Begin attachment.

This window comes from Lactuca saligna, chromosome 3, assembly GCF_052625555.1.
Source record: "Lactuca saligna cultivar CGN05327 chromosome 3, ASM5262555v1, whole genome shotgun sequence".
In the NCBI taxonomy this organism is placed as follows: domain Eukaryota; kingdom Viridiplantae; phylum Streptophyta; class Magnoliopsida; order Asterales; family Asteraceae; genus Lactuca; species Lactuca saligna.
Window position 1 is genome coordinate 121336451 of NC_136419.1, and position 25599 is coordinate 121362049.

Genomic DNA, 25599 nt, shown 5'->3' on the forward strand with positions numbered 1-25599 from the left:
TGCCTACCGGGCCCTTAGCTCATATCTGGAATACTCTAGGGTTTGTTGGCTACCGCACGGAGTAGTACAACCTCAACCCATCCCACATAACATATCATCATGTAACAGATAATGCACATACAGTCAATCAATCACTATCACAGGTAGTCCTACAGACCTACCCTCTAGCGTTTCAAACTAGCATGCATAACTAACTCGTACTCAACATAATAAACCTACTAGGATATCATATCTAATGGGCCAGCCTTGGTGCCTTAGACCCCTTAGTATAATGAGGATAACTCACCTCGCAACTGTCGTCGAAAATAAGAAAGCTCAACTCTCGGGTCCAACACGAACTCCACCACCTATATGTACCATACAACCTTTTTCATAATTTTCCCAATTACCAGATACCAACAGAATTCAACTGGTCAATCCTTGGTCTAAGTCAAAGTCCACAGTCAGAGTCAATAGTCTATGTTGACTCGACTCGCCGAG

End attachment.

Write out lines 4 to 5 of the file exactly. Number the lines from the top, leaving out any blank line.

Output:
Window position 1 is genome coordinate 121336451 of NC_136419.1, and position 25599 is coordinate 121362049.

Genomic DNA, 25599 nt, shown 5'->3' on the forward strand with positions numbered 1-25599 from the left: